Mk2. The Glasgow Highlanders

1940 dated helmet which has had a heavy textured over paint, although through wear has lost most of this on top. To the side is the flash of The Glasgow Highlands,Highland Light Infantry.

In 1920, the Territorial Force was re-established as the Territorial Army, and the Glasgow Highlanders re-raised a single battalion. It later moved to a new Headquarters, (in what became known as Walcheren Barracks) in Maryhill in 1935.[6]

Still part of the 157th Infantry Brigade of 52nd (Lowland) Infantry Division, the 1st Battalion was sent overseas to France in 1940 as part of the Second British Expeditionary Force (see Operation Ariel) to cover the withdrawal of the BEF being evacuated from Dunkirk. With the rest of the division, the 1st Battalion spent the next four years training in the United Kingdom and, from May 1942 until June 1944, was trained in mountain warfare and later in airlanding operations. In early October 1944 the 52nd Division was sent to Belgium, coming under command of the First Canadian Army, and saw service most notably during the capture of Walcheren Island during the Battle of the Scheldt.[7]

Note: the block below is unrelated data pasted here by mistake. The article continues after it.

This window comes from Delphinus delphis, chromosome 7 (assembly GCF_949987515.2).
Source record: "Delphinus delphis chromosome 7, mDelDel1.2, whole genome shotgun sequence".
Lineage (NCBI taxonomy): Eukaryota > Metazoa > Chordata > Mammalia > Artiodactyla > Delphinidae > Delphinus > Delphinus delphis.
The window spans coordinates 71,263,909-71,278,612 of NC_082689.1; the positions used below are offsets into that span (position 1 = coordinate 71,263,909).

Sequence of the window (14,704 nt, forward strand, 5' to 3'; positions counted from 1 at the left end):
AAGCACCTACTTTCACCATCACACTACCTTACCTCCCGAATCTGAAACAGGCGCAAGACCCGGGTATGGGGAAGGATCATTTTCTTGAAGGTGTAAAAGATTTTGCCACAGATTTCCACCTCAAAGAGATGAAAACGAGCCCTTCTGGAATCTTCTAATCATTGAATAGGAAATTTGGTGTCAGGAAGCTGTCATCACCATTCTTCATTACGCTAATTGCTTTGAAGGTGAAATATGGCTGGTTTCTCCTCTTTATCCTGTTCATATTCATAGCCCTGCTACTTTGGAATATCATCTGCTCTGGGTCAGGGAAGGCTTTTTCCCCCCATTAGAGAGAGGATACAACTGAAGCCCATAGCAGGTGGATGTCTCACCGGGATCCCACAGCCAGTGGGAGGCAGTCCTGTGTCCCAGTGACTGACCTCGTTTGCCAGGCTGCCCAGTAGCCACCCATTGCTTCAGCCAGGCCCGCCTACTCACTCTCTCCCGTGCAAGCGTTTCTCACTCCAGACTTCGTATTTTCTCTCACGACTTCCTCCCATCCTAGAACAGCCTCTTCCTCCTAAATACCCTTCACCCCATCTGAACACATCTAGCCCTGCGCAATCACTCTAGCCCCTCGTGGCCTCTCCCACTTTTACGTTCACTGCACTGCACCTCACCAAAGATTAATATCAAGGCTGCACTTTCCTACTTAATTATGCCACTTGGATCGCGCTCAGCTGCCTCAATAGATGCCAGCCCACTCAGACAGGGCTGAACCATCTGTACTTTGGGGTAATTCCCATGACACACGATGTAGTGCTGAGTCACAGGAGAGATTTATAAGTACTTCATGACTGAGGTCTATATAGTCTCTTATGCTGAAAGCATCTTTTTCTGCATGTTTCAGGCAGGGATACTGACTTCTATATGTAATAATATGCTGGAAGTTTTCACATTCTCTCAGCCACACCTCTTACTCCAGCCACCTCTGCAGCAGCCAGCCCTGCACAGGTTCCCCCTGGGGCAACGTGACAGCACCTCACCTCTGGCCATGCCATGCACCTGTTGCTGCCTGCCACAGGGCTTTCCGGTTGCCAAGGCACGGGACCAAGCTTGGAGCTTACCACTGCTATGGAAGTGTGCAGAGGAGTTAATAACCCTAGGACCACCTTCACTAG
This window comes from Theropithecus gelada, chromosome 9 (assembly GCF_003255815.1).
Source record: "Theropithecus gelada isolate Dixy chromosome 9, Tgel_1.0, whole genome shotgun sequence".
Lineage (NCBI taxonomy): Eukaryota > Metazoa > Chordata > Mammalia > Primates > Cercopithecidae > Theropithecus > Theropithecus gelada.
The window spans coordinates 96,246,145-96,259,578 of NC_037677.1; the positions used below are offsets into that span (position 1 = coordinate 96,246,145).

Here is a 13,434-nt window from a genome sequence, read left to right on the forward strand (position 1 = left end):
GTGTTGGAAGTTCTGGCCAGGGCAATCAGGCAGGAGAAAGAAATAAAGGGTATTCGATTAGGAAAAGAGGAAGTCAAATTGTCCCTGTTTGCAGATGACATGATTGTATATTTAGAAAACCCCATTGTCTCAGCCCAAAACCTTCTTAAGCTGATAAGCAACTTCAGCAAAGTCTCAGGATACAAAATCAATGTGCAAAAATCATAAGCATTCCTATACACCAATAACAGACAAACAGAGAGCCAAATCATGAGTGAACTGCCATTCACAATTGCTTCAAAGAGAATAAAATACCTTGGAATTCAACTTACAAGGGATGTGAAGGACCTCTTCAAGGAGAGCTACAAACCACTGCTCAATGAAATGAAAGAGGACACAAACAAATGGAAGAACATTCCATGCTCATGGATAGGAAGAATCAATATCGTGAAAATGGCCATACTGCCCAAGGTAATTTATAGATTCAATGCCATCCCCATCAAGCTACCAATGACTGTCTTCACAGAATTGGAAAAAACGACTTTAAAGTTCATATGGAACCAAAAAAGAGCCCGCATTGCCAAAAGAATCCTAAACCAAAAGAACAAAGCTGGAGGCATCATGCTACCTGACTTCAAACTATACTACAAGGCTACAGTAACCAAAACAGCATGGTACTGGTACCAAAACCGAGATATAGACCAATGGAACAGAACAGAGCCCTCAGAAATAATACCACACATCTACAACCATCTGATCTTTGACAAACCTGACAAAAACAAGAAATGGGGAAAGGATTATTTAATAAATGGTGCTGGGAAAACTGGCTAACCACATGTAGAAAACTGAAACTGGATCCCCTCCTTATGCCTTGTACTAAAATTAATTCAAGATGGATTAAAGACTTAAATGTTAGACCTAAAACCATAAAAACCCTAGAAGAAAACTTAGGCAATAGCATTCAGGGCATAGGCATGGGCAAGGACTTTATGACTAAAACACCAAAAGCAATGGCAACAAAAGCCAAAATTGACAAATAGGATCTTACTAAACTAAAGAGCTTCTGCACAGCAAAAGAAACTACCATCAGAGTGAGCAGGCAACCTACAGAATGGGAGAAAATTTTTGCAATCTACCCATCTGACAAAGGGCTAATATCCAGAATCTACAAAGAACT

In the spring and summer of 1939, the Territorial Army was ordered to be doubled in size, in order to meet the threat of Nazi Germany. As a result, the 1st Battalion raised a duplicate unit, the 2nd Battalion which was assigned to the 46th (Highland) Infantry Brigade, 15th (Scottish) Infantry Division. With the division, the 2nd Battalion remained in the United Kingdom until it was sent overseas, to France, in June 1944. The battalion fought in the Battle of Normandy in Operation Epsom and the Second Battle of the Odon, followed by Operation Bluecoat and the subsequent Allied advance from Paris to the Rhine. The battalion later played a small part in Operation Market Garden, later taking part in Operation Veritable and crossing the Rhine in Operation Plunder, finally advancing into Germany in the Western Allied invasion of Germany. During Operation Epsom "the 2nd Battalion, The Glasgow Highlanders lost 12 officers and sustained nearly 200 casualties, mainly around the hotly contested village of Cheux. Total strength of this battalion was approximately 35 officers and 786 other ranks; thus one day’s losses amounted to 34% of their officers and nearly 25% of the entire rifle battalion

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